Rebuilding Rails, like a lot of products, has multiple levels (“tiers.”) At the lowest level is just the ebook. The next level, the Framework Engineer package, is the ebook and a six-chapter video workshop on building an MVC framework. And the Full package is the ebook plus twelve video chapters,...
You’ll often hear folks claim that it’s well-researched that some developers are ten times (or twenty-seven times! Or more!) as productive as the median developer. They often refer these gifted folks as “10x developers.”
The “well-researched” part is garbage. Completely wrong. There are some studies...
I’m sure you’ve seen many articles asking, “is Rails dead?” and “is Ruby dead?”… Indeed, you’ll see them for any technology old enough to have a real userbase, even technologies that are still growing.
I’m not here today to answer whether Ruby or Rails is dead. Instead, I’m here to explain why people...
You know the Golden Child Engineer, the favourite of the Director of Engineering? He’s that guy (and it’s basically always a guy) who’s the company Teacher’s Pet? The software developer who gets promotion after promotion?
You’re not that guy. With one fun exception, I haven’t been either. And I’ve...
A few months ago, a CTO at a conference asked me, “how do you encourage a blogging culture at your company?” I’m a reasonable fellow to ask. Not only have I written a huge amount for AppFolio’s engineering blog and encouraged other AppFolio engineers to do so, I also did something similar at OnLive with even more success. By “more success” I don’t mean the blog was more popular (it wasn’t,) but that about half the posts were written by engineers other than me, which is the hard part. Writing a lot is all well and good. Getting other people to write a lot is an accomplishment.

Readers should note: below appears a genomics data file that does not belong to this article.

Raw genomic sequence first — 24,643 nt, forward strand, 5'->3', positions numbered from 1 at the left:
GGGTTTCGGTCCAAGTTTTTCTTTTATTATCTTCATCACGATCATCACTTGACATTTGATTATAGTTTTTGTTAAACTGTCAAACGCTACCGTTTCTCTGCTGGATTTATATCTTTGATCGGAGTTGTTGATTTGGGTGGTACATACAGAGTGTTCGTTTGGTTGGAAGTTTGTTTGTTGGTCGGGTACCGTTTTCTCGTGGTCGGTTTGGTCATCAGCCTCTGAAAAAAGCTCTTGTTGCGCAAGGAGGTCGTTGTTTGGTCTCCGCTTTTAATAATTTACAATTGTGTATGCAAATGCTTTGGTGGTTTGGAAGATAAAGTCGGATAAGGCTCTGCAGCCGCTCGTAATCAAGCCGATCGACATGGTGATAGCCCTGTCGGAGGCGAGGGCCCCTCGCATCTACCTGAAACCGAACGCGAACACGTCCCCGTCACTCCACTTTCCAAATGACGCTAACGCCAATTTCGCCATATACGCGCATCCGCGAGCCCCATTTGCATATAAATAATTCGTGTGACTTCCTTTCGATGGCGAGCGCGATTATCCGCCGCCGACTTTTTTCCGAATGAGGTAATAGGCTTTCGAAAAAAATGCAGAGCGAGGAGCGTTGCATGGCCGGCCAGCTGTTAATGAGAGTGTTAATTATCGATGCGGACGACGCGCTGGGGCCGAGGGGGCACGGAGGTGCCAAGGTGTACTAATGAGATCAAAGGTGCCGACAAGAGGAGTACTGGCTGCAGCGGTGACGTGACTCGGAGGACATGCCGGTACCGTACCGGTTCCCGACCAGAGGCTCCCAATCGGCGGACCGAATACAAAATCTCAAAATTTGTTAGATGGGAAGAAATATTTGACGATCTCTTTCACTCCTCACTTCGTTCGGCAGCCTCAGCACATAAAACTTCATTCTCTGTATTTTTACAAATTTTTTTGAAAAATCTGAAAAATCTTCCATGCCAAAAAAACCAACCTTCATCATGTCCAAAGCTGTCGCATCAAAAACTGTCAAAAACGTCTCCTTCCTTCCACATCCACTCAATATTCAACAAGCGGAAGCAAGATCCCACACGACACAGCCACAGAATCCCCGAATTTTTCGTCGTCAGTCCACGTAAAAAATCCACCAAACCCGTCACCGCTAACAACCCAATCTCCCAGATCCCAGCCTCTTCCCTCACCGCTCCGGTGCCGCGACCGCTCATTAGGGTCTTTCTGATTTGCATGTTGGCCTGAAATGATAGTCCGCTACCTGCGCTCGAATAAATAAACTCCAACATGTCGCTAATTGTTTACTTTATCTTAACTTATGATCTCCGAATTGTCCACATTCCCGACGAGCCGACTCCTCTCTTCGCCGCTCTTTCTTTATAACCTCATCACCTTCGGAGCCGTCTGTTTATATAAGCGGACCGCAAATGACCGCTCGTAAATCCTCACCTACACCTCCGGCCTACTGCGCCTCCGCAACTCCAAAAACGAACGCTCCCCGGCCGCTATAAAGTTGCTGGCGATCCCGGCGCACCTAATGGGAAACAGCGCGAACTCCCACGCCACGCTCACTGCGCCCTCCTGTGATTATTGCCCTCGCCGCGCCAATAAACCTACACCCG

The hard part isn’t getting a few posts started. The hard part is blogging with any regularity. And it is hard. But there are some things you can do to make it easier.
Rands recently wrote a post called “Your Culture is Rotting”. The short version is that he thinks if people are nervous about HR, it’s a sign of a culture problem. I partially agree - but I think being nervous about HR is perfectly normal and should be expected. It’s the degree of nervousness. Here...
This isn’t really my blog post – it’s Brian Brushwood’s. But as his blog slowly, visibly decays, it makes me want to keep a copy somewhere I’m sure I can find it. So, here it is:
Lately a lot of young magicians have been asking me for advice, which has caused me to remember one of the most valuable correspondences of my life: one of the most mind-blowing letters I ever received, chock-full of insights that to this very day guide my career and philosophy in both creating and performing magic.
This is a pretty long post, but with Teller’s permission, I’d like to share with you the secrets he gave me 14 years ago to starting a successful career in magic.
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